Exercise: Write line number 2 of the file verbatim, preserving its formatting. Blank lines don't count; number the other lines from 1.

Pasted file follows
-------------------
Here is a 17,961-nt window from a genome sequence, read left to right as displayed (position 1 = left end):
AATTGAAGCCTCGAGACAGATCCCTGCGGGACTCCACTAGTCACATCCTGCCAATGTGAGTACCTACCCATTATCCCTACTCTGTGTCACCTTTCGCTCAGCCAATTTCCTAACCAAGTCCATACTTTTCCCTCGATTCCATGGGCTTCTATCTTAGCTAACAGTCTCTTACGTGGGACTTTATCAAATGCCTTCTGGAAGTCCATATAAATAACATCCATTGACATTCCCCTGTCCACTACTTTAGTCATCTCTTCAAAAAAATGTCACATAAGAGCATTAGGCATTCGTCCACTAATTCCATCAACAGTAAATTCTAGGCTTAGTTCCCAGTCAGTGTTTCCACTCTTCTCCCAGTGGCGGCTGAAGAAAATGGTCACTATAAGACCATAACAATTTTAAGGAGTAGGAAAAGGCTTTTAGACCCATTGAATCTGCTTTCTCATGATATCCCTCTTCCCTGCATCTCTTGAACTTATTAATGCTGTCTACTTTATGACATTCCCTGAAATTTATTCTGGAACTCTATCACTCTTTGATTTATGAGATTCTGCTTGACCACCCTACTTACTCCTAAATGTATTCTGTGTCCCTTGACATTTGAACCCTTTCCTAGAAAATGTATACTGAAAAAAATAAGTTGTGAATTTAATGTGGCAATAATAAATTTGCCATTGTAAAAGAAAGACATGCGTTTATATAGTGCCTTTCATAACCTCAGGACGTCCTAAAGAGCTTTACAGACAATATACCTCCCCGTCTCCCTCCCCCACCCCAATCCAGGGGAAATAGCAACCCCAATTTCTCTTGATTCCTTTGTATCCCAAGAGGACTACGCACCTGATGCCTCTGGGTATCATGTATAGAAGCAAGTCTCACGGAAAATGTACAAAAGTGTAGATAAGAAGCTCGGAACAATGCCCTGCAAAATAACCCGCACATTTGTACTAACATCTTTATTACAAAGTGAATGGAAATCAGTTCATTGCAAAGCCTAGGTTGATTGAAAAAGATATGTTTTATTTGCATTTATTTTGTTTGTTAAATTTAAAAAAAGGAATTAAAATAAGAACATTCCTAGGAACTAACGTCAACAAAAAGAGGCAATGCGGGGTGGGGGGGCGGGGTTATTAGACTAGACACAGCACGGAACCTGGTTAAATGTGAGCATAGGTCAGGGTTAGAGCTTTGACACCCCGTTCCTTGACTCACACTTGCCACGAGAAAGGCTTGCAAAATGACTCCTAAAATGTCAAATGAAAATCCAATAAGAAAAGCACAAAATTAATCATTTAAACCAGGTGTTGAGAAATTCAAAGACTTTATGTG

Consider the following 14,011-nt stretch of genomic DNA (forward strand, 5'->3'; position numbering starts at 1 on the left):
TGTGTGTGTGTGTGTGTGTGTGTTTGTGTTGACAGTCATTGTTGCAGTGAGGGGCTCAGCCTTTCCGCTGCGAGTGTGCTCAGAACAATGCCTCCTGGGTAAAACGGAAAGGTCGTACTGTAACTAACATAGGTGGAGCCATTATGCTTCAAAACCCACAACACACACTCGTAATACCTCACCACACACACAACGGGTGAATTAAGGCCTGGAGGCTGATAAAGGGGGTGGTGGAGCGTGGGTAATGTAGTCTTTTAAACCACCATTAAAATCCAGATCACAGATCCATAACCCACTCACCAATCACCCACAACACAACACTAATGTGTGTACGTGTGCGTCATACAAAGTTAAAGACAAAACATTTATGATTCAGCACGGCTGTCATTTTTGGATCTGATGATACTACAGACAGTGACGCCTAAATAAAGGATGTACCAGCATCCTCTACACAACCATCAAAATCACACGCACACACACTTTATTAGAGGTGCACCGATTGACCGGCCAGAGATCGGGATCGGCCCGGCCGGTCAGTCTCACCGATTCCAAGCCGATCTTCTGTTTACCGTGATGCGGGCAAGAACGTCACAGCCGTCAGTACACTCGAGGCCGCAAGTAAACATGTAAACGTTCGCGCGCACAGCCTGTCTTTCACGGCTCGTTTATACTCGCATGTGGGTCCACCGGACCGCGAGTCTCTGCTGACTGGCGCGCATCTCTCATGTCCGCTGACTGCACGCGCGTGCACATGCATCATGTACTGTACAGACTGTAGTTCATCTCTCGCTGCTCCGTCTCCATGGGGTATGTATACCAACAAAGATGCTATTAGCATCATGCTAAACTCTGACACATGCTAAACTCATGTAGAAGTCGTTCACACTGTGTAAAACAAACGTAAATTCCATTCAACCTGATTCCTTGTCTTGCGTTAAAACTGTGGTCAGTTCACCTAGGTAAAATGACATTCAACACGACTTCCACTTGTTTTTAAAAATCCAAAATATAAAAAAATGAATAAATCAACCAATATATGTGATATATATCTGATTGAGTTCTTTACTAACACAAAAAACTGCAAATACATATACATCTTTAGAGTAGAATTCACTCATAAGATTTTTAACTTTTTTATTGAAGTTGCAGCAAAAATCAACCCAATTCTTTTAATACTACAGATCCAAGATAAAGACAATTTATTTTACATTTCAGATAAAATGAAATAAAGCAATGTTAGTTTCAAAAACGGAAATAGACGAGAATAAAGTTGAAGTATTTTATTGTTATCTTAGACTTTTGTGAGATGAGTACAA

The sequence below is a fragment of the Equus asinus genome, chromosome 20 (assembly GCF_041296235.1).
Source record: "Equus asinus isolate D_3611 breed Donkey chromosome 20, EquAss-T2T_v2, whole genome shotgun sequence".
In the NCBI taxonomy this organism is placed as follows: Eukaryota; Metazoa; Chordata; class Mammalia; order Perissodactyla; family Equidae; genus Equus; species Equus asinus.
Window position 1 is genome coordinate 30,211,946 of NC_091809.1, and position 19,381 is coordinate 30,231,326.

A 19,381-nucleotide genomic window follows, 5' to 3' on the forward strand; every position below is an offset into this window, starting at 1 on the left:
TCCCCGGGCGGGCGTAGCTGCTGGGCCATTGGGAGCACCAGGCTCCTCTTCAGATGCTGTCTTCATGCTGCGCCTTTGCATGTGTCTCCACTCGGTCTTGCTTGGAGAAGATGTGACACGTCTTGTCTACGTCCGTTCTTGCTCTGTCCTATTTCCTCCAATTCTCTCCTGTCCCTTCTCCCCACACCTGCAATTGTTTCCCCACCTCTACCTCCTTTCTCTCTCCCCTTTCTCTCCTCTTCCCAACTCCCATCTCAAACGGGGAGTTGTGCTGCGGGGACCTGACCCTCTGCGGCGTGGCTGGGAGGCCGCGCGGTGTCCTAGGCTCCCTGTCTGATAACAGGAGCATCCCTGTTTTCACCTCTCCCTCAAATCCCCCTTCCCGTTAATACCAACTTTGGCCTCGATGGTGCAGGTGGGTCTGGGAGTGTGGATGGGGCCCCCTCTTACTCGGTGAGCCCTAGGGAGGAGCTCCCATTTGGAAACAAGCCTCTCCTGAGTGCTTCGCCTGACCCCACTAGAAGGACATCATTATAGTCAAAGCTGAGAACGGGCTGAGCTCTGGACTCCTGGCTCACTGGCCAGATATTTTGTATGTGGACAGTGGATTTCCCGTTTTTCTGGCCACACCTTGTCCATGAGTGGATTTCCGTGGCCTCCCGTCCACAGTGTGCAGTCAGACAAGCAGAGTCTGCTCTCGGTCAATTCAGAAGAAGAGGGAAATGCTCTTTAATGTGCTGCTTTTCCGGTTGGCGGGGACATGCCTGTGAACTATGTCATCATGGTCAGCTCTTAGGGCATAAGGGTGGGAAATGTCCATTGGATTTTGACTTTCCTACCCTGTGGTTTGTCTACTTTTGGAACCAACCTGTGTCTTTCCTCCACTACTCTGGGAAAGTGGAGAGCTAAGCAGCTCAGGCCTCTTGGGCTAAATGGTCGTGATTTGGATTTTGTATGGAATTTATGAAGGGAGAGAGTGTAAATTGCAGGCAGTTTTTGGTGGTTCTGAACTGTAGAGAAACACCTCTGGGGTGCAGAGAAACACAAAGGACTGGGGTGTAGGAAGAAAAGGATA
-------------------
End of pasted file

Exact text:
AATTGAAGCCTCGAGACAGATCCCTGCGGGACTCCACTAGTCACATCCTGCCAATGTGAGTACCTACCCATTATCCCTACTCTGTGTCACCTTTCGCTCAGCCAATTTCCTAACCAAGTCCATACTTTTCCCTCGATTCCATGGGCTTCTATCTTAGCTAACAGTCTCTTACGTGGGACTTTATCAAATGCCTTCTGGAAGTCCATATAAATAACATCCATTGACATTCCCCTGTCCACTACTTTAGTCATCTCTTCAAAAAAATGTCACATAAGAGCATTAGGCATTCGTCCACTAATTCCATCAACAGTAAATTCTAGGCTTAGTTCCCAGTCAGTGTTTCCACTCTTCTCCCAGTGGCGGCTGAAGAAAATGGTCACTATAAGACCATAACAATTTTAAGGAGTAGGAAAAGGCTTTTAGACCCATTGAATCTGCTTTCTCATGATATCCCTCTTCCCTGCATCTCTTGAACTTATTAATGCTGTCTACTTTATGACATTCCCTGAAATTTATTCTGGAACTCTATCACTCTTTGATTTATGAGATTCTGCTTGACCACCCTACTTACTCCTAAATGTATTCTGTGTCCCTTGACATTTGAACCCTTTCCTAGAAAATGTATACTGAAAAAAATAAGTTGTGAATTTAATGTGGCAATAATAAATTTGCCATTGTAAAAGAAAGACATGCGTTTATATAGTGCCTTTCATAACCTCAGGACGTCCTAAAGAGCTTTACAGACAATATACCTCCCCGTCTCCCTCCCCCACCCCAATCCAGGGGAAATAGCAACCCCAATTTCTCTTGATTCCTTTGTATCCCAAGAGGACTACGCACCTGATGCCTCTGGGTATCATGTATAGAAGCAAGTCTCACGGAAAATGTACAAAAGTGTAGATAAGAAGCTCGGAACAATGCCCTGCAAAATAACCCGCACATTTGTACTAACATCTTTATTACAAAGTGAATGGAAATCAGTTCATTGCAAAGCCTAGGTTGATTGAAAAAGATATGTTTTATTTGCATTTATTTTGTTTGTTAAATTTAAAAAAAGGAATTAAAATAAGAACATTCCTAGGAACTAACGTCAACAAAAAGAGGCAATGCGGGGTGGGGGGGCGGGGTTATTAGACTAGACACAGCACGGAACCTGGTTAAATGTGAGCATAGGTCAGGGTTAGAGCTTTGACACCCCGTTCCTTGACTCACACTTGCCACGAGAAAGGCTTGCAAAATGACTCCTAAAATGTCAAATGAAAATCCAATAAGAAAAGCACAAAATTAATCATTTAAACCAGGTGTTGAGAAATTCAAAGACTTTATGTG